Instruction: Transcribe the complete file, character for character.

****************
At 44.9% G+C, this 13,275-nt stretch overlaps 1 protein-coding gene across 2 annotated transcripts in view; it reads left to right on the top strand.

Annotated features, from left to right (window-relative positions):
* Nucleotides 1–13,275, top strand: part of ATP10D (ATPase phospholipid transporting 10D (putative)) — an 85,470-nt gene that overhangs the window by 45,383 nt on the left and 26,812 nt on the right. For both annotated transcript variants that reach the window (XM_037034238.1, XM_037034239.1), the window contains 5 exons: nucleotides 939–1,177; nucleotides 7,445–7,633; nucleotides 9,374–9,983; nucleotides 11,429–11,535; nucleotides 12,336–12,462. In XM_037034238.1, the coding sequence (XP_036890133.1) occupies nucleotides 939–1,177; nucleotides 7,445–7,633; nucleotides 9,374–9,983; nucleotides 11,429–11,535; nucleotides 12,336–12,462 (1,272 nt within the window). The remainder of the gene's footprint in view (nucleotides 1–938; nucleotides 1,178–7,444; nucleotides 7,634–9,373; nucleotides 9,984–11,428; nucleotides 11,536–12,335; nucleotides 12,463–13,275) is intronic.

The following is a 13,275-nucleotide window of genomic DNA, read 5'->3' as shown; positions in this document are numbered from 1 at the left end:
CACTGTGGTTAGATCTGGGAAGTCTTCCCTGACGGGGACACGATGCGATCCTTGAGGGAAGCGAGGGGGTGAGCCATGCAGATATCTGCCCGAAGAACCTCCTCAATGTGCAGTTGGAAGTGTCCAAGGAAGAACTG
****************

At 44.9% G+C, this 13,275-nt stretch overlaps 1 protein-coding gene across 2 annotated transcripts in view; it reads left to right on the top strand.

Annotated features, from left to right (window-relative positions):
* Nucleotides 1–13,275, top strand: part of ATP10D (ATPase phospholipid transporting 10D (putative)) — an 85,470-nt gene that overhangs the window by 45,383 nt on the left and 26,812 nt on the right. For both annotated transcript variants that reach the window (XM_037034238.1, XM_037034239.1), the window contains 5 exons: nucleotides 939–1,177; nucleotides 7,445–7,633; nucleotides 9,374–9,983; nucleotides 11,429–11,535; nucleotides 12,336–12,462. In XM_037034238.1, the coding sequence (XP_036890133.1) occupies nucleotides 939–1,177; nucleotides 7,445–7,633; nucleotides 9,374–9,983; nucleotides 11,429–11,535; nucleotides 12,336–12,462 (1,272 nt within the window). The remainder of the gene's footprint in view (nucleotides 1–938; nucleotides 1,178–7,444; nucleotides 7,634–9,373; nucleotides 9,984–11,428; nucleotides 11,536–12,335; nucleotides 12,463–13,275) is intronic.

The following is a 13,275-nucleotide window of genomic DNA, read 5'->3' as shown; positions in this document are numbered from 1 at the left end:
CACTGTGGTTAGATCTGGGAAGTCTTCCCTGACGGGGACACGATGCGATCCTTGAGGGAAGCGAGGGGGTGAGCCATGCAGATATCTGCCCGAAGAACCTCCTCAATGTGCAGTTGGAAGTGTCCAAGGAAGAACTG